- The Washington Times - Friday, March 3, 2017

Uber drivers in the United Kingdom are subject to the same English-language proficiency standards governing the taxicab industry, a British court ruled Friday, Reuters reported. The move will likely result in a substantial thinning of the ridesharing app’s pool of eligible drivers.

For its part, Uber had argued before the High Court that regulations imposed by Transport for London (TfL), the transit authority that runs the British capital’s subway system and iconic double-decker buses, were too onerous and lacked a rational connection to ensuring passenger safety.

For example, “[w]riting an essay has nothing to do with communicating with passengers or getting them safely from A to B,” Uber official Tom Elvidge said in a statement, Reuters reported. “We intend to appeal this unfair and disproportionate new rule,” he added.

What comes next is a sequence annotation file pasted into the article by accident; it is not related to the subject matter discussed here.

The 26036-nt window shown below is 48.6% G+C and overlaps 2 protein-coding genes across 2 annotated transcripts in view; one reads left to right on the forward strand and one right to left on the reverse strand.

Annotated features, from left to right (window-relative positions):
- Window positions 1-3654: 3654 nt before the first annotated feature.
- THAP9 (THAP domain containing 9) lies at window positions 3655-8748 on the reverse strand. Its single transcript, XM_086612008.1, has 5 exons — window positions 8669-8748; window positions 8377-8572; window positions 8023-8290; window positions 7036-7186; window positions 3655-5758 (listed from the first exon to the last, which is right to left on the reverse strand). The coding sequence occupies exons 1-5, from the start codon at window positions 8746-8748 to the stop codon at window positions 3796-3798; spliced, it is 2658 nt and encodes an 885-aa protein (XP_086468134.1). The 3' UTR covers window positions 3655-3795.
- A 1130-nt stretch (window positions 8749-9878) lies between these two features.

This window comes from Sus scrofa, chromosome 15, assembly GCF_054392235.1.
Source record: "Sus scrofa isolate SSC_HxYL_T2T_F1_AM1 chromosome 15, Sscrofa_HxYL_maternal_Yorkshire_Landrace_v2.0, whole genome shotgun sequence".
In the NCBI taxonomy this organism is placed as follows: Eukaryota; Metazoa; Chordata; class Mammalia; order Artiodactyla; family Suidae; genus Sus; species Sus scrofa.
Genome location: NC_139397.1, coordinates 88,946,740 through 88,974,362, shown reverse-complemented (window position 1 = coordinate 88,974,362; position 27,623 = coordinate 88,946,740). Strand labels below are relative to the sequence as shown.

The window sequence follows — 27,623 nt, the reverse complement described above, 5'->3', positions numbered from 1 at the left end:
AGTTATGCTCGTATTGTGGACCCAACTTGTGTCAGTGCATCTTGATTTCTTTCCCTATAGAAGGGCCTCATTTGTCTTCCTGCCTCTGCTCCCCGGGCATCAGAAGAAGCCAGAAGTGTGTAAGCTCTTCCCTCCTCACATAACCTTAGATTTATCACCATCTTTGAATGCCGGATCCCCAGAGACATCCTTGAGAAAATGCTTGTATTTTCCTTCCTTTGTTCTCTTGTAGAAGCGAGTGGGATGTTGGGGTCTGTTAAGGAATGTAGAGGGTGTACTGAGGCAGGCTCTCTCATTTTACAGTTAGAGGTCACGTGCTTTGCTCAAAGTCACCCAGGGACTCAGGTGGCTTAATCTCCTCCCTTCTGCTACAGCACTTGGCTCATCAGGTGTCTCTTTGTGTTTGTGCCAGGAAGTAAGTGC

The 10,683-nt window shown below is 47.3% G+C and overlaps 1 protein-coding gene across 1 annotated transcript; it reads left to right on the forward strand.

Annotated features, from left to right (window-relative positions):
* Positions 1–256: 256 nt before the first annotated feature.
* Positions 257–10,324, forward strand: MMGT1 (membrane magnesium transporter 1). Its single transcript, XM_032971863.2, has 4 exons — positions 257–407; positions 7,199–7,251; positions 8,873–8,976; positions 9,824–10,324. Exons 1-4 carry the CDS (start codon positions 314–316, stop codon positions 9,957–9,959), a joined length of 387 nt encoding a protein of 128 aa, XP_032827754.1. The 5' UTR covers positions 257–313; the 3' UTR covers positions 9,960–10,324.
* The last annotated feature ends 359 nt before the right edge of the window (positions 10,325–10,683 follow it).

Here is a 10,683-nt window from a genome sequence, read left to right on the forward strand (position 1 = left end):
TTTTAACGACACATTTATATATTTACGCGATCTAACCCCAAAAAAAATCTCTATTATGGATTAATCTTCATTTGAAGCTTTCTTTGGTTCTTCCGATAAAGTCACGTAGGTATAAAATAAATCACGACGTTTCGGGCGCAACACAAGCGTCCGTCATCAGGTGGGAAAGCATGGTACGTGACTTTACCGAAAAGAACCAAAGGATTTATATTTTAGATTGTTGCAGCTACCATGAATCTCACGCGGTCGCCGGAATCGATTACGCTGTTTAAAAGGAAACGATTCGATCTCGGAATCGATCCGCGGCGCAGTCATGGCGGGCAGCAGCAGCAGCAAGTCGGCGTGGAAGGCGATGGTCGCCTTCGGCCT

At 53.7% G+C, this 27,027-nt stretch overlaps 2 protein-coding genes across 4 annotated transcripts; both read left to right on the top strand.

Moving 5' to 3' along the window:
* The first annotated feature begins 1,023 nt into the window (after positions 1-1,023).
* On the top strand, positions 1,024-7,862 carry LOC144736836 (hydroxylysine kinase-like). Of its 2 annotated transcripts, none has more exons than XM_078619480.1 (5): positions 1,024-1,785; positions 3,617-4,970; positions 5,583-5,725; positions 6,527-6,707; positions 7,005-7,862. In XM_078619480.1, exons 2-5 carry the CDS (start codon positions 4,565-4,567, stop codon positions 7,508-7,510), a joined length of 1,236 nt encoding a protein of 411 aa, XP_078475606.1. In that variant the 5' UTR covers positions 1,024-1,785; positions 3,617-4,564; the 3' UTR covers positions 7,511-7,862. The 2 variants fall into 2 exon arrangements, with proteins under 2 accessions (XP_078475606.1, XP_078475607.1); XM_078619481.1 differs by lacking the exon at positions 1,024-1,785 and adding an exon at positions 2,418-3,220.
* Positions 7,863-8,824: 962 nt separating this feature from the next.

The development comes on the heels of a public-relations crisis for Uber after company CEO Travis Kalanick was caught on camera berating a driver who had criticized the way he was running the company. That video, which surfaced Tuesday, was recorded in early February.

Mr. Kalanick apologized to driver Fawzi Kamel and sent along his regrets in an email to company employees. For his part, however, Mr. Kamel has not accepted the apology, NBC News reported Wednesday.

Uber is also contending with allegations of a hostile work environment at its corporate headquarters as a female engineer alleges she was sexually harassed by a supervisor and that the company’s human resources department failed to properly address her complaints.

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